- Getting to Know NoSQL — This episode of the Open MIKE Podcast discusses how NoSQL does not mean AntiSQL (i.e., NoSQL is not a Relational replacement), and that business-driven big data needs will often require “Not Only SQL.”
Ten Best of the Rest
- DQ-View: Data Is as Data Does — In this short video, I explain that data’s value comes from data’s usefulness, exemplifying the potential value of unstructured data based on whether or not you put what you read in data management books to use.
- DQ-View: The Five Stages of Data Quality — In this short video, using my superb acting skills, I demonstrate how coming to terms with the daunting challenge of data quality is somewhat similar to experiencing the Five Stages of Grief.
- DQ-View: MetaData makes BettahMusic — In this short video, I demonstrate how better metadata makes data better using the metadata automatically and manually created after importing my CD collection into my iTunes library.
- Metadata, Data Quality, and the Stroop Test — In this colorful (and perhaps too colorful) post, I use the Stroop Test, where colors do not match their names, to discuss the relationship between metadata and data quality.
- Quality is the Higgs Field of Data — Using one of the biggest science stories of 2012, the potential discovery of the elusive Higgs Boson (which I also attempt to explain), I attempt an analogy for data quality based on the Higgs Field.
- The Family Circus and Data Quality — Thanks to The Family Circus comic strip created by cartoonist Bil Keane, I explain how Ida Know owns the data, Not Me is accountable for data governance, and Nobody takes responsibility for data quality.
- Data Love Song Mashup — Since your data needs love too, on Valentine’s Day I wrote this post providing a mashup of love songs for your data (and Rob DuMoulin added a few more in the comments) — Happy Data Quality to you and your data!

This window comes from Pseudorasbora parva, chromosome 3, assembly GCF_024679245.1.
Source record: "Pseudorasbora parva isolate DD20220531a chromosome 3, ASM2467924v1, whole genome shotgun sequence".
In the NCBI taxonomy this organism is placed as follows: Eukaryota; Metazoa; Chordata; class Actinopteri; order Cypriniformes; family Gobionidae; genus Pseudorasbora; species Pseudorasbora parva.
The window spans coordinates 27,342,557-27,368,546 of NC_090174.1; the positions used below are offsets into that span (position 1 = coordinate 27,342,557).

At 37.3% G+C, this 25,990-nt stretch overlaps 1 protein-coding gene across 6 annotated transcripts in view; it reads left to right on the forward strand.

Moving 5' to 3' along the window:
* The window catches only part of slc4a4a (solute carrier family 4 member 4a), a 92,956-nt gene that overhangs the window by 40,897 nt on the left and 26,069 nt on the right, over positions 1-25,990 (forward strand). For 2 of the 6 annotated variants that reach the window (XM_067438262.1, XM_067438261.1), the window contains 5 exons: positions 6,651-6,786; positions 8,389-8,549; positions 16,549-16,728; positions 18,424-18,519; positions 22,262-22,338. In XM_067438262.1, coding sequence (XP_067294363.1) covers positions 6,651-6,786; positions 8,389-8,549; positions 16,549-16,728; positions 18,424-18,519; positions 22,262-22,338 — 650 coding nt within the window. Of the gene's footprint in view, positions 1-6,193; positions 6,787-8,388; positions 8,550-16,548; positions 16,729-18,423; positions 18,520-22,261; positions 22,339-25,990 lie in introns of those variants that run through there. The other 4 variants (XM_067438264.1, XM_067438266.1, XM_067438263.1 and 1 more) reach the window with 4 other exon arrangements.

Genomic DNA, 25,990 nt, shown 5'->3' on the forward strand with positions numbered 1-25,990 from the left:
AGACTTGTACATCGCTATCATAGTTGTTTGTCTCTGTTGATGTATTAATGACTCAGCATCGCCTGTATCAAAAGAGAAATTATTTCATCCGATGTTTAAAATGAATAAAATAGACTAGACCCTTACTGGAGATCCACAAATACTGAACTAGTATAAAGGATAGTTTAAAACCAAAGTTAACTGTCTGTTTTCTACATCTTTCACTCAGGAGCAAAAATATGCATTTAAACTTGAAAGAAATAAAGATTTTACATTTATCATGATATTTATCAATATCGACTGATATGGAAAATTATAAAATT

- The Algebra of Collaboration — The trick of algebra equates collaboration with data quality and data governance success when collaboration is viewed not just as a guiding principle, but also as a call to action in your daily practices.
- The Return of the Dumb Terminal — With help from author Kevin Kelly and my old green machine, I ponder how the mobile-app-portal-to-the-cloud computing model means mobile devices are bringing about the return of the dumb terminal.
- An Enterprise Carol — Jacob Marley raises the ghosts of a few ideas to consider about how to keep the Enterprise well in the new year via the Ghosts of Enterprise Past (Legacy Applications), Present (IT Consumerization), and Future (Big Data).
Thank You for Reading OCDQ Blog in 2012
In 2012, the Obsessive-Compulsive Data Quality (OCDQ) blog published 92 posts, which received 160,000 total page views, while averaging over 400 page views and 200 unique visitors a day.
Thank you for reading OCDQ Blog in 2012. Your readership was deeply appreciated.
Since ‘tis the season for reflecting on the past year and predicting the year ahead, while pondering this post my mind wandered to the reflections and predictions provided by the ghosts of A Christmas Carol by Charles Dickens. So, I decided to let the spirit of Jacob Marley revisit my previous Enterprise CIO Forum posts to bring you the Ghosts of Enterprise Past, Present, and Future.
The Ghost of Enterprise Past
Legacy applications have a way of haunting the enterprise long after they should have been sunset. The reason that most of them do not go gentle into that good night, but instead rage against the dying of their light, is some users continue using some of the functionality they provide, as well as the data trapped in those applications, to support the enterprise’s daily business activities.